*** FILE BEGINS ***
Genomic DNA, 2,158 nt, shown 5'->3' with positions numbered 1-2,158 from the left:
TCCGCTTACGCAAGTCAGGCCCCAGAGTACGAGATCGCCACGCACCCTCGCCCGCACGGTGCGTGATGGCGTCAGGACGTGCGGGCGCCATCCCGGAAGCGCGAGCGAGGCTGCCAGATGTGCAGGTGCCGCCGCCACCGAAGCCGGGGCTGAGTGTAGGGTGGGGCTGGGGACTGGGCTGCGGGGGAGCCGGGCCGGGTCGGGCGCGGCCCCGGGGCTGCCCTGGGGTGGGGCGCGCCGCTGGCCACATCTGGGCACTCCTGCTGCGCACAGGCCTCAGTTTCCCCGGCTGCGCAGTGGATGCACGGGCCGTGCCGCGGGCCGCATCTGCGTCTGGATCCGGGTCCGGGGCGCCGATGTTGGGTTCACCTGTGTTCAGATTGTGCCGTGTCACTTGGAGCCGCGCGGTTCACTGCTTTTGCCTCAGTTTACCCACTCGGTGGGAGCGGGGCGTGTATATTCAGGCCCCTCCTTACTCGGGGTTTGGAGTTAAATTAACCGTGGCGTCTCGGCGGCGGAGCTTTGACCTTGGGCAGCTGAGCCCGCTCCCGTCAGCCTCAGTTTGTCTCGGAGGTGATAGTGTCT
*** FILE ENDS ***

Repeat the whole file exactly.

Genomic DNA, 2,158 nt, shown 5'->3' with positions numbered 1-2,158 from the left:
TCCGCTTACGCAAGTCAGGCCCCAGAGTACGAGATCGCCACGCACCCTCGCCCGCACGGTGCGTGATGGCGTCAGGACGTGCGGGCGCCATCCCGGAAGCGCGAGCGAGGCTGCCAGATGTGCAGGTGCCGCCGCCACCGAAGCCGGGGCTGAGTGTAGGGTGGGGCTGGGGACTGGGCTGCGGGGGAGCCGGGCCGGGTCGGGCGCGGCCCCGGGGCTGCCCTGGGGTGGGGCGCGCCGCTGGCCACATCTGGGCACTCCTGCTGCGCACAGGCCTCAGTTTCCCCGGCTGCGCAGTGGATGCACGGGCCGTGCCGCGGGCCGCATCTGCGTCTGGATCCGGGTCCGGGGCGCCGATGTTGGGTTCACCTGTGTTCAGATTGTGCCGTGTCACTTGGAGCCGCGCGGTTCACTGCTTTTGCCTCAGTTTACCCACTCGGTGGGAGCGGGGCGTGTATATTCAGGCCCCTCCTTACTCGGGGTTTGGAGTTAAATTAACCGTGGCGTCTCGGCGGCGGAGCTTTGACCTTGGGCAGCTGAGCCCGCTCCCGTCAGCCTCAGTTTGTCTCGGAGGTGATAGTGTCT